New Report Examines Roles, Characteristics, and Career Aspirations of CAOs

CAO Report coverA new CIC report, A Study of Chief Academic Officers at Independent Colleges and Universities, 2009–2019, focuses on the current characteristics, duties, and career aspirations of chief academic officers at CIC member institutions as well as how they have changed over a decade of considerable evolution in American higher education.

CIC President Richard Ekman highlighted the timeliness of this report, saying, “In today’s higher education environment, CAOs are contending with major changes in their core responsibilities. This report characterizes some of those changes, and it confirms that CAOs spend most of their time setting and directing the academic agenda of the institution.”

The principal author of this new report is Lesley McBain, CIC’s director of research projects. The study is based on a survey instrument originally administered in 2009 and 2013 by the American Council on Education and extends the research originally published in CIC’s 2009 report, A Study of Chief Academic Officers of Independent Colleges and Universities.

Some key findings include:

  • In 2019, the average age of chief academic officers at CIC institutions was 58 years old, identical to 2013 and only one year older than their average age of 57 in 2009;

  • The 2019 respondents were split evenly between male and female (50 percent each), a notable change from 2009 (61 percent male, 39 percent female);

  • Overall, the average length of time that CIC respondents reported serving in their current CAO position was 4.6 years, falling back to near 2009 levels (when they reported serving an average of 4.3 years) from 5.3 years in 2013;

  • In 2019, 60 percent of CIC chief academic officers’ previous positions within higher education fell into the “other academic administrator” (associate/assistant vice president or dean) category, up from 50 percent in 2009 (see figure below).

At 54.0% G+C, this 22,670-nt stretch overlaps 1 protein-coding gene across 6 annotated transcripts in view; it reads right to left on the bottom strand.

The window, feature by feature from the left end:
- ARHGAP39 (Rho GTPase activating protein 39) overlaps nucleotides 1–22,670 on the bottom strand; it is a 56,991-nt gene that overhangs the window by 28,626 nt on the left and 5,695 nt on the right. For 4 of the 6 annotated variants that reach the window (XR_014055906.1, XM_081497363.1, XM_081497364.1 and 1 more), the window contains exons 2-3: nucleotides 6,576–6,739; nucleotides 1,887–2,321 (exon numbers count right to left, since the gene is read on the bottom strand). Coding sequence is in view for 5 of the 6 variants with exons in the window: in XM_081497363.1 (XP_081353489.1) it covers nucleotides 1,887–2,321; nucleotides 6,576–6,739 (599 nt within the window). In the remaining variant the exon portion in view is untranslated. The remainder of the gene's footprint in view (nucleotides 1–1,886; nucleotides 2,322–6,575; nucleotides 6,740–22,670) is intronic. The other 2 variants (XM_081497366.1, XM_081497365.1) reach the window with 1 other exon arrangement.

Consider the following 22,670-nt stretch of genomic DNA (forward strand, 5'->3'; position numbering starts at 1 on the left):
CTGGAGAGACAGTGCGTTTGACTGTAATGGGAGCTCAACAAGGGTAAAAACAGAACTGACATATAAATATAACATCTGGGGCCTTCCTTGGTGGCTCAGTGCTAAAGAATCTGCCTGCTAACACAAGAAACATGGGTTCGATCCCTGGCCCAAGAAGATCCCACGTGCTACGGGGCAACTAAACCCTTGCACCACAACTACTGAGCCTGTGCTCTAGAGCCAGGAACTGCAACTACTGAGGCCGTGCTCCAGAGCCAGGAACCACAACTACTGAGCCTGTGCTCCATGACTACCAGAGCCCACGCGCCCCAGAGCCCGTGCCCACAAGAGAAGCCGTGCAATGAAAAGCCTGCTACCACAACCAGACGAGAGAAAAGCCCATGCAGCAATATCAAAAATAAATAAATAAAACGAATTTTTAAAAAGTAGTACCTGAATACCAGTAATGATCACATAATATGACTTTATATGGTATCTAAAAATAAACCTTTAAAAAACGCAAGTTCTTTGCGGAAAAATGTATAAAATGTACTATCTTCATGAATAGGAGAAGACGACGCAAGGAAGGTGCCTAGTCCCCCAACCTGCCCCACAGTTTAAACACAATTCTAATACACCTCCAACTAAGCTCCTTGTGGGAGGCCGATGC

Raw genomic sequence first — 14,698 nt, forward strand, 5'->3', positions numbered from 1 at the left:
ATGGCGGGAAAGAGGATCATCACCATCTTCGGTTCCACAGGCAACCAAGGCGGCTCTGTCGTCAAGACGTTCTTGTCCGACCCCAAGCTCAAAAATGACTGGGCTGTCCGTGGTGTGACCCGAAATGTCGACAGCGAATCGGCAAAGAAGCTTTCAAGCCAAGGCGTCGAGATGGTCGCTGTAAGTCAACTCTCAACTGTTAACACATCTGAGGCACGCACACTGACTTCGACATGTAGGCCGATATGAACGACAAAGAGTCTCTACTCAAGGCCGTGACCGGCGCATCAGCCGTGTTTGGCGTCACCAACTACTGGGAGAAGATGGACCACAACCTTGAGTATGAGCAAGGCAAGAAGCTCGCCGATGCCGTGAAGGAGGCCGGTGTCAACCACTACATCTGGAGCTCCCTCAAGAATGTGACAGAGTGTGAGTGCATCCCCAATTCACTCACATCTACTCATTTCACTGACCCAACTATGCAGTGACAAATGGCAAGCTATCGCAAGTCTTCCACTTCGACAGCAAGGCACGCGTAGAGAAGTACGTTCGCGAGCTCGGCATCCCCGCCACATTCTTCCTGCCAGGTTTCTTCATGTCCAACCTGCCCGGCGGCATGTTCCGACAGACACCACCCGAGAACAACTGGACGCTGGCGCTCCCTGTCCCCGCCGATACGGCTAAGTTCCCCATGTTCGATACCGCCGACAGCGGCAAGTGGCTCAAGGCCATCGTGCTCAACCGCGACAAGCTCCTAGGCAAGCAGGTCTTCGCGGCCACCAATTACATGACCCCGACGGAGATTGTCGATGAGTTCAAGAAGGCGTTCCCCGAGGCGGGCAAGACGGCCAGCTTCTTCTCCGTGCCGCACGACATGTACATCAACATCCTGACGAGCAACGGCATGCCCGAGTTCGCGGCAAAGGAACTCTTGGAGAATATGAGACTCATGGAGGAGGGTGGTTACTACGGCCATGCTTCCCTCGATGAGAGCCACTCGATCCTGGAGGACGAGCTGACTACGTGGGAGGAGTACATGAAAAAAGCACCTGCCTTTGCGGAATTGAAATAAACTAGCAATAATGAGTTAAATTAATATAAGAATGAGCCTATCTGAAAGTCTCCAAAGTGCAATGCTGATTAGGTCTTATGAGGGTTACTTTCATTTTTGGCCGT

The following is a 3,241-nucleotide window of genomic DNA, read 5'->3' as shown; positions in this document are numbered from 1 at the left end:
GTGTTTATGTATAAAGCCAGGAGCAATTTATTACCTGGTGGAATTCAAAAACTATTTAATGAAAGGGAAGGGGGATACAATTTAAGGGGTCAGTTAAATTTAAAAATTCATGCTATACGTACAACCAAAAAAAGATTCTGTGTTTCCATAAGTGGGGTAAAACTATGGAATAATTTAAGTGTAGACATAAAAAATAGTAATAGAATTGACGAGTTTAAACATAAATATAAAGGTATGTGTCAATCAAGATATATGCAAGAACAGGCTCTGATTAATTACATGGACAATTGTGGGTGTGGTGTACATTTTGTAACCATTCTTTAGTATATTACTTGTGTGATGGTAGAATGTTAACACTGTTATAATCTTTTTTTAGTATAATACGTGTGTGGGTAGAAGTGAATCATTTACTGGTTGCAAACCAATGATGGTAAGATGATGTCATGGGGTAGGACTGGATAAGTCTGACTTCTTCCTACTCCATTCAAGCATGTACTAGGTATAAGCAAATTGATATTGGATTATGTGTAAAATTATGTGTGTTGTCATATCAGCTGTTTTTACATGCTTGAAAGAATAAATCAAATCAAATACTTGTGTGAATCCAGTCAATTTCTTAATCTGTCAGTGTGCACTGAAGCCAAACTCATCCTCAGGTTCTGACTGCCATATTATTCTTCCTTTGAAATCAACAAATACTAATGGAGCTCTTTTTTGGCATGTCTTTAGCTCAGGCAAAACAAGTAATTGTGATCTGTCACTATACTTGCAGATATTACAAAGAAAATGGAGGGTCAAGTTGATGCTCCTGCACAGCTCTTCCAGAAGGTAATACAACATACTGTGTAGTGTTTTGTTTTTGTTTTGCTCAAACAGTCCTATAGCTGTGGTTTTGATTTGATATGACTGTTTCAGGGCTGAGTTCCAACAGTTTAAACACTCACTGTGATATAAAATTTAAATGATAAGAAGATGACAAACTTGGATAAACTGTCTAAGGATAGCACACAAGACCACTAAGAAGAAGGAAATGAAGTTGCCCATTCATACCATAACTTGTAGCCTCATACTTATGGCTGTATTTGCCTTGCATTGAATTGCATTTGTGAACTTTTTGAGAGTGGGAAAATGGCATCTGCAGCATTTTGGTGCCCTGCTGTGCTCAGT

• The overwhelming majority of CAO respondents (93 percent) reported being satisfied with their jobs, with 53 percent being “satisfied” and another 40 percent being “very satisfied,” although the “very satisfied” figure has decreased by 9 percentage points from 2013; and
  • The top frustration of CIC CAOs in 2019 was never having enough money to carry out plans (58 percent). The second-highest frustration was lack of time to think and reflect (49 percent), followed closely by faculty resistance to change (45 percent) as the third-highest frustration.

Other topics covered in the report include CIC chief academic officers’ principal working relationships (both best and most challenging), career alterations (whether for caregiving or a spouse’s career), and time spent on particular academic functions, working with external constituencies (such as governing boards or community members), and on their own research and teaching. The report also examines CAO respondents’ interest—or lack thereof—in ascending to a college presidency.

The full report is available on the CIC website.

Bar Graph: CIC Chief Academic Officers' Previous Positions, 2009-2019
Source: Council of Independent Colleges. 2019. A Study of Chief Academic Officers at Independent Colleges and Universities, 2009–2019.